HERSHIPS: But these cases, they are expensive. A company suing an employee - even a security guard who's working for a fairly low wage - that kind of case can easily rack up half a million dollars in legal fees.

SMITH: Lawyers, man.

SMITH AND HERSHIPS: Lawyers.

HERSHIPS: And when you think about the kind of company that can afford to spend so much money on lawyers, you might wonder, why don't they just hire someone else? Hire another swim instructor. Hire another security guard.

SMITH: Right. Or if the market is so tight, why don't you just offer a better deal? Sweeten the pot. Raise wages or benefits. And, Sally, you put this question to Sarah.

HERSHIPS: I can understand very - just at a very visceral level why it might make sense if you're the CEO of a company, trade secrets, industry secrets, you know - but what about with a crane operator or another kind of blue-collar worker? Why - does it make sense?

HUTCHINS: Well, if you're looking at the long game, it definitely can.

SMITH: And here is how it can. Taking an employee to court, it is not just about that one employee. It is sending a message. Hiring is expensive. You have to advertise. You go through a ton of resumes. You interview. You interview again. You check references.

And, you know, we haven't even gotten to all the scheduling and negotiation and meetings. And then there is the training. You sink a lot of resources into a person when you hire them. So when companies take a worker to court, they're often trying to set an example. It's like a head on a pike.

HUTCHINS: If you have a non-compete agreement with your employees, and it's known that you don't enforce it or enforce it with some sort of regularity, well, you're sending a message to your employees about how seriously you take that.

SMITH: Yeah, like, no one is going to leave the Goldfish tiny children swimming school ever again.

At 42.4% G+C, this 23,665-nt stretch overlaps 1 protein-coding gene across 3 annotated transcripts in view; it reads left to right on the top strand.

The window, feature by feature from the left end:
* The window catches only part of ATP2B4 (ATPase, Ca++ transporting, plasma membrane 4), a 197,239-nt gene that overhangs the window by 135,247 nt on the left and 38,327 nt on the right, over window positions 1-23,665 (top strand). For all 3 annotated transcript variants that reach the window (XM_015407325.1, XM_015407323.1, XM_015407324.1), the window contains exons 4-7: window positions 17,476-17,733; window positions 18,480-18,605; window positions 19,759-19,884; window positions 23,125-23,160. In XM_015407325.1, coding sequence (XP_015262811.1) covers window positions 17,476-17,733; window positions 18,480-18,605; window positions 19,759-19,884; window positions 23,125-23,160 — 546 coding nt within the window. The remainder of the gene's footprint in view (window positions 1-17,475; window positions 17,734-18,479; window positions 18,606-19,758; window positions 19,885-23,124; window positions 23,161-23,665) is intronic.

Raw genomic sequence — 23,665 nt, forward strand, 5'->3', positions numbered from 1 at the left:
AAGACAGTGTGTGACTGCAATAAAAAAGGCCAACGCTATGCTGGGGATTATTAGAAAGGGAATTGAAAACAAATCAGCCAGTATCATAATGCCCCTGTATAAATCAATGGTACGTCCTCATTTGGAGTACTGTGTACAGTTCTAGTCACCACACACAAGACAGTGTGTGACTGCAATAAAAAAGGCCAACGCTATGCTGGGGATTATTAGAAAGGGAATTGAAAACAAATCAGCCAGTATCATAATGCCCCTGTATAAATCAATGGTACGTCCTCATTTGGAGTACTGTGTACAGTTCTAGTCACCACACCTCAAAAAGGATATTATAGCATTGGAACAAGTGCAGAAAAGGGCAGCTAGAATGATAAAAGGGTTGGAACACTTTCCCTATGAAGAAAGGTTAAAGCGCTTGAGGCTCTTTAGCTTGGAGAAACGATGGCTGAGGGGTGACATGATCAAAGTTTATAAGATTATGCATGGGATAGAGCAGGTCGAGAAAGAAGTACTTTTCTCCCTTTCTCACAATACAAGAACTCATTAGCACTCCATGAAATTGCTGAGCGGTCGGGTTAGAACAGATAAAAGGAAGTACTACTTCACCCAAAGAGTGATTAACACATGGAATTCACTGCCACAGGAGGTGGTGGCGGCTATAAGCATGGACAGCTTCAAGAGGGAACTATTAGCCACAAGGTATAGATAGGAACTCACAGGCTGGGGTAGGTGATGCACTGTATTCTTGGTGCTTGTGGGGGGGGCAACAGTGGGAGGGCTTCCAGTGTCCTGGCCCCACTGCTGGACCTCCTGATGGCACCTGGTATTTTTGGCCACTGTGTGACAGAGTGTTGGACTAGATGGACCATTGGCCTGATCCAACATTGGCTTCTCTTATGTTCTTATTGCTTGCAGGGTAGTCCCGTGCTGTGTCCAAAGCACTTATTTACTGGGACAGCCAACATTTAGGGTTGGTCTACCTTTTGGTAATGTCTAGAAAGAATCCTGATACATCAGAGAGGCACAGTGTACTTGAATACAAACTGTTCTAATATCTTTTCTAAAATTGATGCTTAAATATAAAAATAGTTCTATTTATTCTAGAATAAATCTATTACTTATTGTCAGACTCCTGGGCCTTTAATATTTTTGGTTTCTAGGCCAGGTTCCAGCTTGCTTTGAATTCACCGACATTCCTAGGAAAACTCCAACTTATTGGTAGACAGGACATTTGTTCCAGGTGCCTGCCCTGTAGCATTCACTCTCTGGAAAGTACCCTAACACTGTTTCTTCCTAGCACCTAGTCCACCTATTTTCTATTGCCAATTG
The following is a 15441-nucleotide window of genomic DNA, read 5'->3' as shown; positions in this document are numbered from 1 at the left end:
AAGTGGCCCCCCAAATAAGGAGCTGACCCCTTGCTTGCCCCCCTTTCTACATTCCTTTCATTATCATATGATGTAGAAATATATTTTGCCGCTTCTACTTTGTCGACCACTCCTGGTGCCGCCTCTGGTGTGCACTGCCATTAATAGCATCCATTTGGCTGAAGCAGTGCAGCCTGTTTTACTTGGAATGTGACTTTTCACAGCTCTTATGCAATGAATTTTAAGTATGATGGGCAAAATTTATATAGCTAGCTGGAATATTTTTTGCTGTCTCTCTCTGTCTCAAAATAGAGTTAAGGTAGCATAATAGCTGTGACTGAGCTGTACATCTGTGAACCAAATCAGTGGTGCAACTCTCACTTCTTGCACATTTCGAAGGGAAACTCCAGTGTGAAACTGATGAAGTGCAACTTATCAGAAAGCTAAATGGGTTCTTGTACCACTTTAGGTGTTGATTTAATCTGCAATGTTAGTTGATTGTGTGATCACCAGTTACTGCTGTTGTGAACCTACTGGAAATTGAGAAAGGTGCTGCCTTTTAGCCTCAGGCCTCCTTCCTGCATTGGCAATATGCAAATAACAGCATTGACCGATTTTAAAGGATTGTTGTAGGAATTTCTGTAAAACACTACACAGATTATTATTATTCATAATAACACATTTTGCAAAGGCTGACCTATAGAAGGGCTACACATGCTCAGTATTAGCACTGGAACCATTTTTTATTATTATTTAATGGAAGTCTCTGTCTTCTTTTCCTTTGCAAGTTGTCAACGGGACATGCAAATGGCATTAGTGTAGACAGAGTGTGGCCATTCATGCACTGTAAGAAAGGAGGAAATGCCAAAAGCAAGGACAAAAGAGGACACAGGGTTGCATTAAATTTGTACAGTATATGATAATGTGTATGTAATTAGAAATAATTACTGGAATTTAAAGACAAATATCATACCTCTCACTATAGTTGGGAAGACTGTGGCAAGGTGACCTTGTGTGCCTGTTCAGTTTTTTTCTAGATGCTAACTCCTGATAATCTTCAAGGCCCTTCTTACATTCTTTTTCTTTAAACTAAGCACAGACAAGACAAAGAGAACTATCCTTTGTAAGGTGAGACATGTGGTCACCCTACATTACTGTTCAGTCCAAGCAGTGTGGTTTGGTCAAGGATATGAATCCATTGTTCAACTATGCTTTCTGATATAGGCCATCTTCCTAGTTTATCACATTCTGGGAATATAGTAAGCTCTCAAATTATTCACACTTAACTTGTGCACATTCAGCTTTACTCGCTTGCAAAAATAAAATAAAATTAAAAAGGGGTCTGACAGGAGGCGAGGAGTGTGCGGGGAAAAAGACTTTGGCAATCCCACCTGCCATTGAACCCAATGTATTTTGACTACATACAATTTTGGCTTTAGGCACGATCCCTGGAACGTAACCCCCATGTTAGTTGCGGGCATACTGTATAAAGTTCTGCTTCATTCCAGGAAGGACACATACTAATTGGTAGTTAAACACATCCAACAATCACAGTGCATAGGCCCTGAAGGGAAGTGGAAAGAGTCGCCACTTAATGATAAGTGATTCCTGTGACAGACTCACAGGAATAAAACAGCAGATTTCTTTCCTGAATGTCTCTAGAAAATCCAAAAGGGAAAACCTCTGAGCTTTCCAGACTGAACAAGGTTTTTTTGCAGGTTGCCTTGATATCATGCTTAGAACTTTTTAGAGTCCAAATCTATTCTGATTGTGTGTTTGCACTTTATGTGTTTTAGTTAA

HERSHIPS: No, that is terrifying. It's like that head on the pike. It's like a head on a pike...

SMITH: Tower of London, old blood stuff, you know?

HERSHIPS: That's pretty clearly - do you see what happened to him? That is the guy who left to work for the competition.

SMITH: Yeah, this is what happens if you go to Aqua Tots.

HERSHIPS: Don't do it.

SMITH: (Laughter).

HERSHIPS: But at the same time, Sarah says it can be really difficult to know what happens with a lot of these cases. Because they're so expensive, a lot of them tend to settle before a judge or jury weighs in. And she says geography also plays a role. So there are some states, like California, where non-competes are rarely upheld, regardless of the type of worker. On the other side, there are states like Florida, which are a lot less empathetic to workers and more likely to side with the company. And most states, they kind of fall in the middle.

SMITH: So there is a risk for companies. I mean, heads on pikes don't come for free. If you take a worker to court, white-collar or blue-collar, your non-compete clause, it might not hold up.

HUTCHINS: It could be found unreasonable, and that doesn't just affect that employer's relationship with that employee. That could be cited by other employees when they try to leave - that the agreement that they were asked to sign was unreasonable.

SMITH: Some states have even started pushing back. Courts in New Hampshire, Maryland, Delaware and Rhode Island have been siding with workers and saying these non-competes the companies are having people sign, they are unreasonable.

HERSHIPS: And that is what happened with the case of the Goldfish Swim School v. Aqua Tots.

SMITH: Oh, really?

HERSHIPS: Yes.

SMITH: It was thrown out?

HERSHIPS: The teacher who was sued by his previous employer, he won the case.

SMITH: Really? He won?

HERSHIPS: He won.

SMITH: Golden water wings.

HERSHIPS: There is also the effect non-competes can have on the economy, and the federal government has weighed in here. In 2016, the Obama White House said non-compete agreements, they hurt workers, like in the Goldfish Swim School case, and ultimately, they stifle the economy.

SMITH: Right? You have all these tiny kids who can't swim. That helps no one.

HERSHIPS: So the White House, it put out a call to action to reduce the prevalence of non-competes, which has gotten me thinking, Stacey.

SMITH: Yes?

HERSHIPS: I am filling in while Cardiff is on vacation.

SMITH: That's true.

HERSHIPS: I don't think I've seen my contract yet.

SMITH: Really?

HERSHIPS: Really. And I would like to take a look...

SMITH: Back off, CBC. You don't want to go up there anyway. It's cold. They don't have a lot to recommend them except for, like, maple syrup and poutine, but you can get great fries here in New York.

(SOUNDBITE OF MUSIC)

SMITH: This episode was produced by Darius Rafieyan, edited by Paddy Hirsch and fact-checked by Emily Lang. THE INDICATOR is a production of NPR.